Either way, you can still revive it, so there’s no cause for alarm.

When frost harms your cactus, you notice mushy tissue around the damaged parts. These damaged parts turn white at first. Do nothing at this point and wait for the cactus to repair itself.

The damaged parts will soon turn purple and eventually black. If it turns black, that means the tissue is damaged beyond repair.

At this point, prune the cactus and remove all damaged black areas to prevent further damage.

Summing Up

Cactus plants are highly adaptable to survive extremely hot and cold temperatures. But if you live in areas prone to freezing temperatures, you can protect your cactus plants from winter burn damage by following the simple techniques outlined above.

Last update on 2023-10-05 / Affiliate links / Images from Amazon Product Advertising API

read this next

Terrarium material set.
Tropical terrariums bring the beauty and wonder of a tropical rainforest to your home. Start off with a clear glass container, or tall vase, and place a layer of soil on the bottom. Then, create a miniature landscape using tropical plants, rocks, and pebbles that represent a tropical island.
A snake plant indoor exposed to sunlight.
The Sansevieria is a flowering plant that can be grown outdoors or indoors. The plant originates from Africa and is a great addition to all homes. While Sansevieria does not necessarily need direct sunlight, it does need natural light for at least six hours per day in order to do well.
Euphorbias are commonly known as “spurges.” They have become popular as indoor houseplants due to their small size, varied color and texture, and exceptional tolerance of neglect. In the past they were usually grown in hanging baskets or terrariums. Propagating them is relatively simple once you know how.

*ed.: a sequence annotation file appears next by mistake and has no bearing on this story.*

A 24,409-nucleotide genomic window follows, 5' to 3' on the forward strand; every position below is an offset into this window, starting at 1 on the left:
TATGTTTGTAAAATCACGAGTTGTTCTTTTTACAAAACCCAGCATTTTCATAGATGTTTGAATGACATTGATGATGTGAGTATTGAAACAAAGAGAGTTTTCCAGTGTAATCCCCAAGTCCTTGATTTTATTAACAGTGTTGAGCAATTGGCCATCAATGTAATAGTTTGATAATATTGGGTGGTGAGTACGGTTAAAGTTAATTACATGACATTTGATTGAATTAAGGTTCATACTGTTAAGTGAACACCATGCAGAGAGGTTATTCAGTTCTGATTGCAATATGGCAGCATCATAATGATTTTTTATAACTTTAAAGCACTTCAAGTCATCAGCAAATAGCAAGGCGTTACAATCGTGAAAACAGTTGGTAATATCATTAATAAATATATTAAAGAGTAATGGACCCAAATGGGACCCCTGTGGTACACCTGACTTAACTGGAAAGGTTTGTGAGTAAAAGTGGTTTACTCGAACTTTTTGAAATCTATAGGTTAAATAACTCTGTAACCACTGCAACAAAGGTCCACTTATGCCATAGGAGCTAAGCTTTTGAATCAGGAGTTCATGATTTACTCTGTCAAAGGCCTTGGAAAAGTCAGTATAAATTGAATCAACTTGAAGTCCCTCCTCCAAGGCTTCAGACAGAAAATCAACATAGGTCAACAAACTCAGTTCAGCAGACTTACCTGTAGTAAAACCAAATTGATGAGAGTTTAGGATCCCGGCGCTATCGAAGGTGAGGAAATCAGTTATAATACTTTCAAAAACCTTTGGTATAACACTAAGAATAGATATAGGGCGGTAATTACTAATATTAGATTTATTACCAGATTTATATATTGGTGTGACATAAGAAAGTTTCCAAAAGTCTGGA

Propagation of this popular and showy plant is fairly easy, because the small cuttings root readily in water. The succulent-like clumps grow beneath the parent plant in sod and other grassy areas. The flowers are tiny, white, and borne singly on slender stems that arise from the center of each leaf cluster.
Desert plants are unique. They have adapted to survive the harshest of conditions, and most of them have very different internal-workings than those that grow in other climates. It is easy to see how desert plants manage to survive with their thick, waxy skins, branches which grow downwards for shade, and their other ways of adapting to life in the desert.
A group of sempervivum exposed to sunlight.
Sempervivum does need full sun to grow well. Full afternoon summer sun is best, but Sempervivum will tolerate light shade. If your Sempervivum are not growing well or are losing their color, a lack of sunlight may be the reason.
If you love cacti, but do not have the most optimal environment, there is no need to feel defeated! Cacti as a group share core characteristics, but individually, each has unique care needs. Your responsibility is to make the most of the environment for your plant by allowing what light you can
Euphorbia plants are some of the most interesting, eye-catching succulents available. With their unique look and feel, these plants make great focal points in gardens, beds, and containers.
Cacti are among the most popular house plants due to their undemanding nature and lack of light preferences. These topped our list of best small cactus species for your indoors, which you can keep as a table or desk plant.
The desert is an amazing place to explore and discover and what some people don’t know is that many of the unique plants found in the desert can also be grown in your home or office. These five amazing plants will give your indoor space a refreshing look with extremely low maintenance
Propagating desert rose can be a little delicate. It is a great flower to have in your garden, as it attracts butterflies and hummingbirds. The Desert rose or Adenium obesum is a flowering plant. It is a relative of the dog rose family and related to the apple. It can survive in a variety of weather conditions, from freezing to scorching heat.
A sempervivum on rocks and exposed to sunlight.
Does your hen or chick plant require direct sunlight? Do you have limited space for growing veggies? A small Sempervivum succulent is an excellent indoor succulent for it’s high light resistance and drought resistant nature. In fact, do not give up anything but water to this great little houseplant. With a lifespan of 15-20 years, as well as a low maintenance care regimen, it can be grown almost anywhere.

Receive the latest news

Get Our Cacti Newsletter

Stay updated with the latest facts, tips, advice, and more!

Your privacy is important to us.